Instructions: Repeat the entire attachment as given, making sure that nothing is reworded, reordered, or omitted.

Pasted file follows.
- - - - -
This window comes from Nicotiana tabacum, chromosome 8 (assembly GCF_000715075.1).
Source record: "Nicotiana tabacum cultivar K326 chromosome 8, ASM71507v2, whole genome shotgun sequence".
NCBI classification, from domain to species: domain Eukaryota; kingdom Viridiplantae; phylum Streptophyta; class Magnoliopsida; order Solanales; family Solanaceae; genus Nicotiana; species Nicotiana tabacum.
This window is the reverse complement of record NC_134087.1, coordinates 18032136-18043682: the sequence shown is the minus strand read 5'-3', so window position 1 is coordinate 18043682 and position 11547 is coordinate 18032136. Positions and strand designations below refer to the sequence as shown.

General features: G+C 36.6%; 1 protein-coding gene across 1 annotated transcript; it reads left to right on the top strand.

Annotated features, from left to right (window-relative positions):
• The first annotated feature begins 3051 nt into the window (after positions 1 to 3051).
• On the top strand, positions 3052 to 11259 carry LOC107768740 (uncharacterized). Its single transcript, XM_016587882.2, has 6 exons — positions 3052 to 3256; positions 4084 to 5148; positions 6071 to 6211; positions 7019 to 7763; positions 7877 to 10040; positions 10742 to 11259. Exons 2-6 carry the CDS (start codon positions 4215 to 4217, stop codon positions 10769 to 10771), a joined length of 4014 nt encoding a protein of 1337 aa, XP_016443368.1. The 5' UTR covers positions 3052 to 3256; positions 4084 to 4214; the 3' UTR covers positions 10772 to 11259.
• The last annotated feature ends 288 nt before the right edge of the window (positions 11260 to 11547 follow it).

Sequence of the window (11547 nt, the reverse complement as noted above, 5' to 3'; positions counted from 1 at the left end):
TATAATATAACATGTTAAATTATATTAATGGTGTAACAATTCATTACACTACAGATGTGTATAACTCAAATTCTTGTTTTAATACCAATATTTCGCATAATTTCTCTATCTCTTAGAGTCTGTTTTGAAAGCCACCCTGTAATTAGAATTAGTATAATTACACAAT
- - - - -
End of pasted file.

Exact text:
This window comes from Nicotiana tabacum, chromosome 8 (assembly GCF_000715075.1).
Source record: "Nicotiana tabacum cultivar K326 chromosome 8, ASM71507v2, whole genome shotgun sequence".
NCBI classification, from domain to species: domain Eukaryota; kingdom Viridiplantae; phylum Streptophyta; class Magnoliopsida; order Solanales; family Solanaceae; genus Nicotiana; species Nicotiana tabacum.
This window is the reverse complement of record NC_134087.1, coordinates 18032136-18043682: the sequence shown is the minus strand read 5'-3', so window position 1 is coordinate 18043682 and position 11547 is coordinate 18032136. Positions and strand designations below refer to the sequence as shown.

General features: G+C 36.6%; 1 protein-coding gene across 1 annotated transcript; it reads left to right on the top strand.

Annotated features, from left to right (window-relative positions):
• The first annotated feature begins 3051 nt into the window (after positions 1 to 3051).
• On the top strand, positions 3052 to 11259 carry LOC107768740 (uncharacterized). Its single transcript, XM_016587882.2, has 6 exons — positions 3052 to 3256; positions 4084 to 5148; positions 6071 to 6211; positions 7019 to 7763; positions 7877 to 10040; positions 10742 to 11259. Exons 2-6 carry the CDS (start codon positions 4215 to 4217, stop codon positions 10769 to 10771), a joined length of 4014 nt encoding a protein of 1337 aa, XP_016443368.1. The 5' UTR covers positions 3052 to 3256; positions 4084 to 4214; the 3' UTR covers positions 10772 to 11259.
• The last annotated feature ends 288 nt before the right edge of the window (positions 11260 to 11547 follow it).

Sequence of the window (11547 nt, the reverse complement as noted above, 5' to 3'; positions counted from 1 at the left end):
TATAATATAACATGTTAAATTATATTAATGGTGTAACAATTCATTACACTACAGATGTGTATAACTCAAATTCTTGTTTTAATACCAATATTTCGCATAATTTCTCTATCTCTTAGAGTCTGTTTTGAAAGCCACCCTGTAATTAGAATTAGTATAATTACACAAT